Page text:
I feel like I'm living in a frat house
. My housemates are Korean
staff members of the Yu Shim Cheon
building where I work, and I've given them all English nickname
s. There's Go Pro, because his family name is "Go" and he's a golf semi-pro
. There's Ranger
, because his name, Park Jun Ho
is the same as a guy who plays for the Texas Rangers
. He's a swimming instructor
and used to swim for the Korean national swim team
. And there's Tiger
, because his name, Jae Ho
, means "tiger" in Chinese
. He's a swimming instructor, too. He hasn't moved in yet, but he probably will over Christmas break
. Go Pro moved in unexpectedly last night. I didn't even know he was moving in until he just showed up last night and announced he was moving in. All three of these guys will be sleeping in the same room, while I get a bedroom to myself. Foreign teacher
s are treated much better than the Korean staff
As well as having nicknames that sound like like frat boys', they drink like frat boys as well. Despite it being a Tuesday night, they dragged me out last night to drink a bottle of Bacardi 151 with them at a "jazz club" (in quotation marks, because it's a Korean jazz club, not a real jazz club; there is very little actual jazz played there) to celebrate Go Pro moving in. They then proceeded to try to set me up with a Filipino singer named Garnet who works there. She was nice enough, but not really my type.
Seems like everyone's trying to set me up. We have a new Korean teacher at our school named Mi Hi (I think that name sounds cute, like someone laughing: mee hee hee hee hee). So Jackie, our secretary/councillor calls me over to introduce me. "Mi Hi! This is Alex, our head foreign teacher. He's single. He's very handsome and a genius. Alex, this is Mi Hi, the new Korean teacher. She is very young and beautiful. She is also single. Here. Shake hands. Sit down beside her. Talk to her!"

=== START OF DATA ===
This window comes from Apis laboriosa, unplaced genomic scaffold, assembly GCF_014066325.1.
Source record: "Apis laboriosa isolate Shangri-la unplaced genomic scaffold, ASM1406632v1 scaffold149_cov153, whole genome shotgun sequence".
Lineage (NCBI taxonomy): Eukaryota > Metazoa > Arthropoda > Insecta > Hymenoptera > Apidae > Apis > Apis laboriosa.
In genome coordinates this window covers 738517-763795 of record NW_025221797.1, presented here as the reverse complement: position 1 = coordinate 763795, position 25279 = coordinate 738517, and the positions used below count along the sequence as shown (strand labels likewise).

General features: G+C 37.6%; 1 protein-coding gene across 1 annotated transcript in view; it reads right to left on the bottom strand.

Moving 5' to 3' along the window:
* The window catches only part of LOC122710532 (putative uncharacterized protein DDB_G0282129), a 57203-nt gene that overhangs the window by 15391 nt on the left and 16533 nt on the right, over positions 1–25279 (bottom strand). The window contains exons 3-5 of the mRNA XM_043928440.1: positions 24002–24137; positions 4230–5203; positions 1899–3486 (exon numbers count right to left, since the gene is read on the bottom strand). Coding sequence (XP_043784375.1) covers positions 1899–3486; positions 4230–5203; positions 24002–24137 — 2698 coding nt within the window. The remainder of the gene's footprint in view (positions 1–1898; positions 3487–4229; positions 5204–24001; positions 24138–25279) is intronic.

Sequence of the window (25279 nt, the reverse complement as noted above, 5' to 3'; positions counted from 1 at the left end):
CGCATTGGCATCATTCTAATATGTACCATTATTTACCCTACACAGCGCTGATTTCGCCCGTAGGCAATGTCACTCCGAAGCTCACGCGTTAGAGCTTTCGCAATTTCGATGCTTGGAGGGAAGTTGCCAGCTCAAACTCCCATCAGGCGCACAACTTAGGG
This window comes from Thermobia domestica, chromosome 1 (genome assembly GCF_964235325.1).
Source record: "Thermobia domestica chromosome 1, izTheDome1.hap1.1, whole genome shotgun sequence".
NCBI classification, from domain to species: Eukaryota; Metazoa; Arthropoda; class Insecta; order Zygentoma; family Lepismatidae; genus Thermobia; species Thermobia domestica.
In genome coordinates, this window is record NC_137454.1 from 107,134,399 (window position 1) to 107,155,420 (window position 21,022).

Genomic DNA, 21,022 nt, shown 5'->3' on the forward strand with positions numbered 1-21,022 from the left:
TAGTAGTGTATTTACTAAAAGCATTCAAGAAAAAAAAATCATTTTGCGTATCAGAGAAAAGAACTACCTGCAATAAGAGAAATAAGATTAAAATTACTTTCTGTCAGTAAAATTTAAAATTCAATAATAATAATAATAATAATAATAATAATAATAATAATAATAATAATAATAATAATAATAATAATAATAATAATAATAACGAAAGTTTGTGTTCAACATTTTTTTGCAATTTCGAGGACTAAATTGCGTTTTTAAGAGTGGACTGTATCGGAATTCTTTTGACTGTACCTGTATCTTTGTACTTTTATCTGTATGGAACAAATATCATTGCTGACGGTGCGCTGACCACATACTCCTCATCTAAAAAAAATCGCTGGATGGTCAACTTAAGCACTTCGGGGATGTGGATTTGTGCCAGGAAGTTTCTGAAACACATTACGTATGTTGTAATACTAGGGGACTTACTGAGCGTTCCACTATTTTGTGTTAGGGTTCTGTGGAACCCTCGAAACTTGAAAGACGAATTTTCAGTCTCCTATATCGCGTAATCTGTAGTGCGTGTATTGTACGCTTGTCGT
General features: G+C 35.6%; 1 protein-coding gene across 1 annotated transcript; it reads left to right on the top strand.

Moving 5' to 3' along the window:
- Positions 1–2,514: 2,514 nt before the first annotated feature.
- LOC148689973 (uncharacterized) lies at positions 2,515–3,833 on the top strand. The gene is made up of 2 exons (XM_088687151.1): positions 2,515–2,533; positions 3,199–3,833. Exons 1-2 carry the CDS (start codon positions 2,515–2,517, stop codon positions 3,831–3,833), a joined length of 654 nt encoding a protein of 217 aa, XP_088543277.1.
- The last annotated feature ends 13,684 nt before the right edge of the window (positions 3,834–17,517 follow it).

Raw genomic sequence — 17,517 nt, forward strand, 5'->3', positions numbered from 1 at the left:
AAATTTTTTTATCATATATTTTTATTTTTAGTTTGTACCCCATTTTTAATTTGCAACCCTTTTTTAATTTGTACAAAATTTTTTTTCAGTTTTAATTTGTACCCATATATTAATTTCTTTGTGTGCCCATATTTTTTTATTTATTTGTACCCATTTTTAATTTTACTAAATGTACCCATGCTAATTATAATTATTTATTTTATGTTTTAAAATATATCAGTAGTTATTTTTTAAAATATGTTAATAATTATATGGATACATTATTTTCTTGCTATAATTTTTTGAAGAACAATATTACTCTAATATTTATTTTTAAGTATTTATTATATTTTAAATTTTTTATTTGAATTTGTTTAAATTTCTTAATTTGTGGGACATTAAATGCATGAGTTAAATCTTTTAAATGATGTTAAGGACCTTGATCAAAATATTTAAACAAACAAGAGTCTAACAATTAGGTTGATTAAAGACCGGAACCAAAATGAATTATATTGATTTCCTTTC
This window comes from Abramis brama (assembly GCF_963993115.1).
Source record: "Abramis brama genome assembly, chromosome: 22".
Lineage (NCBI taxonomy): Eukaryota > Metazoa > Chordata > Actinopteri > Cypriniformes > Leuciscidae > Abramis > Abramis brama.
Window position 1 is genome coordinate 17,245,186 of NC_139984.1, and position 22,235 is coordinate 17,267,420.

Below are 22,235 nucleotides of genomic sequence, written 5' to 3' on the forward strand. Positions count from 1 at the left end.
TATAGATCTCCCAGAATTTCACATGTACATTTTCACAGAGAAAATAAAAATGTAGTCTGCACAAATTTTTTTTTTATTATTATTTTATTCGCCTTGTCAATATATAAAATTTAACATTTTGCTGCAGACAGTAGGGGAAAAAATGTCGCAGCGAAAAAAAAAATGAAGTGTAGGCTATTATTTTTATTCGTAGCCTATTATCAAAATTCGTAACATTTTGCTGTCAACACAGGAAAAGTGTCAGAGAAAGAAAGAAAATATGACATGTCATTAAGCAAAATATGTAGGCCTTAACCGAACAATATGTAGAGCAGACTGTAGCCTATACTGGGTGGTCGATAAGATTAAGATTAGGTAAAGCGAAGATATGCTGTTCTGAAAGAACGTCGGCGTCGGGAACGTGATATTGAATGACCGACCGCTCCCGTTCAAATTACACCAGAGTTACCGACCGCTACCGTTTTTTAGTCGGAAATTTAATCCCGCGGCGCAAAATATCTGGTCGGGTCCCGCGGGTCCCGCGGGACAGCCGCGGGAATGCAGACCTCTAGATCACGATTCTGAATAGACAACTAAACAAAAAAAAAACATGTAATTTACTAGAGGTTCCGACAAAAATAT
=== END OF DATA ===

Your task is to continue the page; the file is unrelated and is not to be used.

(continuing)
"Mi Hi," I say, "This is Jackie. She's very subtle." Or that's what I should have said, but clever lines only spring to mind after it's too late.
I suddenly realized today that I haven't yet bought a present for our hagwon's secret Santa. I'll have to go to Carrefour after I finish teaching and get one. Fortunately, the person whose name I drew is easy to shop for. I'll just get her some makeup.
This is an incredibly busy week. I've already filled out student reports, made lesson plans, held a meeting, found teachers to substitute for me while I'm back in Canada for Christmas and laid out a new curriculum for the new year... I still have to make tests for tomorrow and plan for the school's Christmas party on Friday. And pack. I still haven't started packing, despite the fact that I'm travelling halfway around the world on Saturday.
It's going to be good to get back to Canada. Aside from the fact that I desperately need a vacation, it's also been nearly a year and a half since I've seen my friends and family back home. Two weeks doesn't seem like nearly long enough, but it'll have to do. I can nearly taste the Alexander Keith's India Pale Ale and Decarie Hot Dog poutine that I've been craving since coming to Korea.
I played a very frustrating game of Go this morning. Playing against a supposedly stronger opponent, I captured a small group of stones in the middle game, and got to be probably about 20 points ahead. After two endgame mistakes of about 10 points each, I ended up losing by a half point, due to komi. Those close games never seem to go my way. In my 4 months of playing on IGS, I've lost 5 or 6 games by a half point, and only won one by that margin.